Magazine article Foreign Policy

Rights 2.0 Is Unrestricted Internet Access a Modern Human Right?

Magazine article Foreign Policy

Rights 2.0 Is Unrestricted Internet Access a Modern Human Right?

Article excerpt

NATIONAL CONSTITUTIONS ARE SUPPOSED TO enshrine fundamental rights for everyone--and for generations. Such documents are also products of moments in time and reflect perceptions of life in those moments. That's why the best of them, like the U.S. Constitution, contain the seeds of their own reinvention. Indeed, the secret to a sustainable constitution is that it both captures what is enduring and anticipates the need to change.

Over the years, the U.S. Constitution has been amended 27 times--the first 10 being the Bill of Rights, of course--to ensure that it stays current with prevailing views of what is fundamental or best for the United States. Among the finest examples of the Constitution's adaptability to shifting and maturing norms are the 13th Amendment, which ended slavery, and the 15th and 19th amendments, which guaranteed voting rights for everyone, regardless of race or gender, respectively.

Because it is meant to be malleable, the original Constitution included references to very few technologies. In fact, America's founders were so sure that technologies would evolve over time that they even included protection of the rights of innovators in Article 1, Section 8 (the Copyright Clause). The technologies that were mentioned were ones that by the late 1700s had become so ingrained in day-to-day life that they were seen as natural to the course of human existence, or at least critical to the functioning of government: money, for instance, and a military. In at least two cases in the Bill of Rights, the unfettered use of technologies was seen as necessary for citizens' freedom--those technologies being the press and arms. The press was more than three centuries old when the Constitution enshrined the right to freedom of expression. Meanwhile, the arms referenced were not specified, but no doubt included the firearms of the day that were essential to the upkeep of a militia, which was the express rationale (even if today it is generally overlooked) for the right to bear arms in the first place.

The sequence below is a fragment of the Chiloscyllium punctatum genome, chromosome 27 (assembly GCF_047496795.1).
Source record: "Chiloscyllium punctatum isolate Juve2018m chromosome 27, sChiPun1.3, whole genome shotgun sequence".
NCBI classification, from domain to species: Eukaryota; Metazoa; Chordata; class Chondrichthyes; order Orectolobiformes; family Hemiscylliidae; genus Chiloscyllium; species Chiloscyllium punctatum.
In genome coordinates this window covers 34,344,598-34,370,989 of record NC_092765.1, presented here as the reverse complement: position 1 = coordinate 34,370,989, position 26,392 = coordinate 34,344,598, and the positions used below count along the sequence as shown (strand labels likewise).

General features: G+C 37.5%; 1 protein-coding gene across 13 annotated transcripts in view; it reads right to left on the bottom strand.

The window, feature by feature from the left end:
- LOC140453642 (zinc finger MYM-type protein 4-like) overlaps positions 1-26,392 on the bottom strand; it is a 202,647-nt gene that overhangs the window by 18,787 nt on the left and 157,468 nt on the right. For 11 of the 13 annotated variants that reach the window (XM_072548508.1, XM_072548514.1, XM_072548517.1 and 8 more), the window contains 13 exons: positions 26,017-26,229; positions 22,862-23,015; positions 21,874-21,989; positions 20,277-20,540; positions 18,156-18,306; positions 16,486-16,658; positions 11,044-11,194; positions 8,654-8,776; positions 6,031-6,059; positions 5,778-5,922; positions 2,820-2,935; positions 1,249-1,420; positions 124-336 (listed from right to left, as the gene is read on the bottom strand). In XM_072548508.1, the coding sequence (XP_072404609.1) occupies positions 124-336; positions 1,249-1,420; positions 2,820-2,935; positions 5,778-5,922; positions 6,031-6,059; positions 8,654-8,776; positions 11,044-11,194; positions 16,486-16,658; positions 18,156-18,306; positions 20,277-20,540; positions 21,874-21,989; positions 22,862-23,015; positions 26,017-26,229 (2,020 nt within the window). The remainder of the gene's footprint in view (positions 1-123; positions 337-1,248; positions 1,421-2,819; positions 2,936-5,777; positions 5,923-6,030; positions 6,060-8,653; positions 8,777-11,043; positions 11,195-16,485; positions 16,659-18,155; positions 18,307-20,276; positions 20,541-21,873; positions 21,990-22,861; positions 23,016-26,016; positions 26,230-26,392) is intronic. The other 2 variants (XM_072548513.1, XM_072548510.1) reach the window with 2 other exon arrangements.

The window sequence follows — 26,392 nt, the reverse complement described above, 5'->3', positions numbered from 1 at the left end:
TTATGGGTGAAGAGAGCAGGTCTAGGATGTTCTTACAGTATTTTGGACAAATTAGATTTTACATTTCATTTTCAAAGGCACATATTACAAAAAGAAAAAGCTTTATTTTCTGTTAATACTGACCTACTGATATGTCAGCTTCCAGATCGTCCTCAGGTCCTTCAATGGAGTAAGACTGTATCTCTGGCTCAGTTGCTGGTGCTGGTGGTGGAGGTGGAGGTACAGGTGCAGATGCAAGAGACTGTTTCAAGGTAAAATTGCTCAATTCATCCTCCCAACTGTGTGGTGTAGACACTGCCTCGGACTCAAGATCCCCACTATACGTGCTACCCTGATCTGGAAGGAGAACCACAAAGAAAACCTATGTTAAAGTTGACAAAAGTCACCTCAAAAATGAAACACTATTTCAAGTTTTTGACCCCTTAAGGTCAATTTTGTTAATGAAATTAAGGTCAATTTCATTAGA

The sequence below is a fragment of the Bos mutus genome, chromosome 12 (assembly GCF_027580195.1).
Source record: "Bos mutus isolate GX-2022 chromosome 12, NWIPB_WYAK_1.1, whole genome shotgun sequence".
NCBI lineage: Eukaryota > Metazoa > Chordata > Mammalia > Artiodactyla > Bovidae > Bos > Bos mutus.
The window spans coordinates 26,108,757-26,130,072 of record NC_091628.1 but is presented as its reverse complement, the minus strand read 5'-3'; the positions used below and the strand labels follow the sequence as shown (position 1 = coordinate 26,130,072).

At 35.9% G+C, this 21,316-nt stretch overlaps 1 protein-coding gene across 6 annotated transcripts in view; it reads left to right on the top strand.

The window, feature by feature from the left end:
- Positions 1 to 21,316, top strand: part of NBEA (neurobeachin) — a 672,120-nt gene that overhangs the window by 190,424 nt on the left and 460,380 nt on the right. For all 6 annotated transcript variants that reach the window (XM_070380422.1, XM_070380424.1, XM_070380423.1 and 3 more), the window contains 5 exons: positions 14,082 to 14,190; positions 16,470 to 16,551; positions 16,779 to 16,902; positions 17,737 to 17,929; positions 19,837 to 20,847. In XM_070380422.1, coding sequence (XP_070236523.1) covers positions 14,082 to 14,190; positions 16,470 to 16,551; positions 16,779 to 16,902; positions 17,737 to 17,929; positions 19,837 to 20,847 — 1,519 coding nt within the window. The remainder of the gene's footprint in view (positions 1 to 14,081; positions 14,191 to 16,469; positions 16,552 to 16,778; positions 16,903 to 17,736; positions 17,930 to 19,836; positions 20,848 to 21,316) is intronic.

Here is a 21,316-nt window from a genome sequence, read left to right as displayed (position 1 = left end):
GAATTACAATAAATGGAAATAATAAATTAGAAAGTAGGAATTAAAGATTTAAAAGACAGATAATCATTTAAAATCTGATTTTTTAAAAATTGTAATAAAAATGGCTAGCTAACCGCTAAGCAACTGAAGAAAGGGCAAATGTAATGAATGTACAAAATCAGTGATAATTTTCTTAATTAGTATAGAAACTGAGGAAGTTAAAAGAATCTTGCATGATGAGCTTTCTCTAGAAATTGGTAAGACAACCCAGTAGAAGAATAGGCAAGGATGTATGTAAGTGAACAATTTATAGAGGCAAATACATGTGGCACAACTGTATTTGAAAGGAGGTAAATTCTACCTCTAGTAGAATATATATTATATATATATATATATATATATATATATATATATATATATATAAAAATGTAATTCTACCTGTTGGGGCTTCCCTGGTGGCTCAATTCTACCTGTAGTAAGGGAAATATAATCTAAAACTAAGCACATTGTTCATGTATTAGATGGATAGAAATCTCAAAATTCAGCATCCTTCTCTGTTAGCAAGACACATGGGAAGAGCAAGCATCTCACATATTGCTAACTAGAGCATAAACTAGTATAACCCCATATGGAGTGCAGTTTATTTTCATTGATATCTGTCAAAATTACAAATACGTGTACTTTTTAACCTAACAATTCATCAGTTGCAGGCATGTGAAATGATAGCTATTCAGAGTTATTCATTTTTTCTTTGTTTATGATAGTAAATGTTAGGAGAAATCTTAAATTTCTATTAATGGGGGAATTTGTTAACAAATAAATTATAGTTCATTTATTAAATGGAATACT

To be sure, technological progress challenges the assumptions that underlie even the best-conceived documents. This has been evident recently in the debate over whether Fourth Amendment guarantees against illegal searches and seizures, which explicitly pertain to the main information technology of the late 1700s ("papers"), cover technologies that have developed subsequently, such as email and metadata. And, surprisingly, there has not been more meaningful debate about whether the Constitution protects the use of arms that Madison & Co. could not possibly have foreseen--namely, modern assault weapons--and how the Second Amendment applies in a world without militias.

Arguing that people cannot assert rights beyond the imagination of the Constitution's framers is an absurdity, and a dangerous one. As the metadata instance shows, it is hazardous not to bring the American conception of rights in line with the ways and means of modern life. Just as it took the invention of the printing press to trigger a deliberation on freedom of expression, technological changes today are so profound that they demand a reconsideration of what constitutes a fundamental right.

In recent years, more people have maintained that the right to unfettered Internet access is the modern equivalent of the right to the comparable technologies of centuries ago. The U.N. special rapporteur on freedom of opinion and expression has argued that disconnecting people from the Internet constitutes a human rights violation. A number of countries, including Costa Rica, Estonia, Finland, France, Greece, and Spain, have asserted some right of access in their constitutions or legal codes, or via judicial rulings. …

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